Marooned voyagers becoming poets, sages
Behold that photo of him, walking alone on the deserted cobblestone streets of Rome, a slight figure dwarfed by the massive weight of the centuries around him, a drizzle falling gently on him, at eventide.
How apt and timely for Pope Francis to use for his special Urbi et Orbi message last Friday the Bible scene of Jesus soundly asleep at the stern while a tempest was about to wreck the boat to smithereens and his disciples were petrified with fear. The Pope came out with it way ahead of Easter because of the COVID-19 pandemic sweeping the globe.
“When evening had come (Mk 4:35),” he began.
Excerpts: “For weeks now it has been evening. Thick darkness has gathered over our squares, our streets and our cities; it has taken over our lives, filling everything with a deafening silence and a distressing void, that stops everything as it passes by… We find ourselves afraid and lost.
“Like the disciples in the Gospel we were caught off guard by an unexpected, turbulent storm. We have realized that we are on the same boat, all of us fragile and disoriented, but at the same time important and needed, all of us called to row together, each of us in need of comforting the other. On this boat… are all of us.
“Just like those disciples, who spoke anxiously with one voice, saying ‘We are perishing’ (v. 38), so we too have realized that we cannot go on thinking of ourselves, but only together can we do this.”
Never have the words “lonely planet” (title of an off-the-beaten-track TV travel show) rang so true than now while a pandemic is upon us. Imagine Earth as a ship listing by its lonesome. We are the voyagers aboard, sick and forlorn, marooned in a vast ocean.
Though unaccustomed to silence and solitude, many people suddenly find themselves getting used to the impositions, unleashing their creative juices and surfacing heretofore dormant talents.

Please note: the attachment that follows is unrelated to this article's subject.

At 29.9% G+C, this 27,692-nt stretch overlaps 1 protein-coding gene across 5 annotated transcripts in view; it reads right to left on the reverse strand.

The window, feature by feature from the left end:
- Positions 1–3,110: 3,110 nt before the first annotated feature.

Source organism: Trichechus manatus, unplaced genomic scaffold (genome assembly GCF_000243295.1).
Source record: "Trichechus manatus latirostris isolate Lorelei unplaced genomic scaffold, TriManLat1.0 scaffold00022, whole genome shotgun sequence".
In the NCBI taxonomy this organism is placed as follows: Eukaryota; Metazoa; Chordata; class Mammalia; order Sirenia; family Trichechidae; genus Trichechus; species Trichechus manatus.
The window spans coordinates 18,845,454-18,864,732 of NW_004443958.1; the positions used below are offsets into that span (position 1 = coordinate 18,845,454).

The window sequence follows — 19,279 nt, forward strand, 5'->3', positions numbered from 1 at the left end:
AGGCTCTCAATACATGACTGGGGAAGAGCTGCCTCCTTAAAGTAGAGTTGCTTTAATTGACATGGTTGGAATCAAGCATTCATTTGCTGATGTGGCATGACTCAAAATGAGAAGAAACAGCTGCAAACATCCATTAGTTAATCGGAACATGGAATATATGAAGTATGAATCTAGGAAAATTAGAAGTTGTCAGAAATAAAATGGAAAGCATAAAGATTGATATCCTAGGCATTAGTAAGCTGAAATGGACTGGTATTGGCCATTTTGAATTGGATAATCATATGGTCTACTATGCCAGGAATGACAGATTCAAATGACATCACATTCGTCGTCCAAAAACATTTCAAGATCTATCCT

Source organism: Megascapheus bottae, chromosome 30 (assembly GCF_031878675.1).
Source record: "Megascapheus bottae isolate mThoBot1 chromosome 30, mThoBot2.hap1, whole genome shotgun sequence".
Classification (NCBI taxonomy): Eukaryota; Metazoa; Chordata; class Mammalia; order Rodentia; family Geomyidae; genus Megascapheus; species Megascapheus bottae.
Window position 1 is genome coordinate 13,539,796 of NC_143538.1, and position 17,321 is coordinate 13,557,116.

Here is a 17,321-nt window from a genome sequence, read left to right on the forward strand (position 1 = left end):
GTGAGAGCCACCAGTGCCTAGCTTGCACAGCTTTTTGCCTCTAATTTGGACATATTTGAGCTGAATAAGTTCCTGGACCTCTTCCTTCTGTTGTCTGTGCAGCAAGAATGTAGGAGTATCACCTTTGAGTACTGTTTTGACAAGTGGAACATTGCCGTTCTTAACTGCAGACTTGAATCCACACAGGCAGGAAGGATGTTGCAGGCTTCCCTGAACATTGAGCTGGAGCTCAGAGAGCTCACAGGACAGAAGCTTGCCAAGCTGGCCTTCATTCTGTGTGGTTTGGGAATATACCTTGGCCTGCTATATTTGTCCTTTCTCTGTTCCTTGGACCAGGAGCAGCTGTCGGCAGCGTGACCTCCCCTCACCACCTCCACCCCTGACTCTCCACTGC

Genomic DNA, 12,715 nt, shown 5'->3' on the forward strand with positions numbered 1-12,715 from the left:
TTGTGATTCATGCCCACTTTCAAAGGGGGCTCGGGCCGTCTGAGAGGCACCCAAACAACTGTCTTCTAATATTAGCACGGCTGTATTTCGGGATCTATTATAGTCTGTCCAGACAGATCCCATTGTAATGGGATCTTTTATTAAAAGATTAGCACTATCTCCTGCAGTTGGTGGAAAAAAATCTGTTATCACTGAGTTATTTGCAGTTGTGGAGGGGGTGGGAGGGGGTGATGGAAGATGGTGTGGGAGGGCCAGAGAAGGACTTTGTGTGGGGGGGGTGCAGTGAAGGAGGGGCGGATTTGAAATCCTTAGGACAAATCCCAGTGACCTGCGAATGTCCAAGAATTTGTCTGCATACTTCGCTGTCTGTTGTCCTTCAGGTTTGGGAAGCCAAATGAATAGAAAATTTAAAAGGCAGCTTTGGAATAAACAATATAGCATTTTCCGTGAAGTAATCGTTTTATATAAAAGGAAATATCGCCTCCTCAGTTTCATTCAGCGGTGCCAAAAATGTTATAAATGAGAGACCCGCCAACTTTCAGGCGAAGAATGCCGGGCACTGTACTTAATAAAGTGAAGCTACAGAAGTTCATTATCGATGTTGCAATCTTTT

But there is no silence and stillness online. Besides the legit news and how-not-to-get-COVID-19 advice, being posted, too, is a tsunami of admonitions, meditations, reflections, witticisms, DIY instructions, homilies, feel-good memes, chain prayers, Bible verses, family video clips. Many righteously angry and defiant because…
No food porn, I plead, while we have in our midst hungry multitudes.
How many have turned sages overnight because of this Goliath microbe but, yes, netizens are drinking it all in, sharing the wisdom, the newfound sparks of genius and creativity. (Just now, someone shared another God-and-me cutesy dialogue meant for those who think they are falling apart.)
For a week now, I have been posting one photo a day of flowers and fruits from my urban garden, with the caption: “To those who had fought, to those who continue to fight that others may live: We are grateful beyond words. Lord, have mercy. (Date).” Will continue posting until…
Don’t laugh now but I have been trying to muster even just half of Bach’s Prelude in C, but first I had to watch the instruction-demo of piano prodigy Lang Lang. I hope it will be good enough to honor our pandemic heroes.
The poets are having a field day — even the trying-hard ones, but it does not matter. Kitty O’Meara became the “poet laureate of the pandemic” after her prose-poem went viral. Her first line: “And the people stayed home.”
Jesuit priest-poet Albert Alejo translated into Filipino the poem “Lockdown” by Capuchin Franciscan Brother Richard Hendrick. Excerpts:
“…So we pray and we remember that/ Yes there is fear./ But there does not have to be hate./ Yes there is isolation./ But there does not have to be loneliness./ Yes there is panic buying./But there does not have to be meanness./ Yes there is sickness./ But there does not have to be disease of the soul./ Yes there is even death./ But there can always be rebirth of love./ Wake to the choices you make as to how to live now./ Today, breathe./
Listen, behind the factory noises of your panic/ The birds are singing again/ The sky is clearing./ Spring is coming./ And we are always encompassed by Love./ Open the windows of your soul/ And though you may not be able/ to touch across the empty square,/ Sing.”
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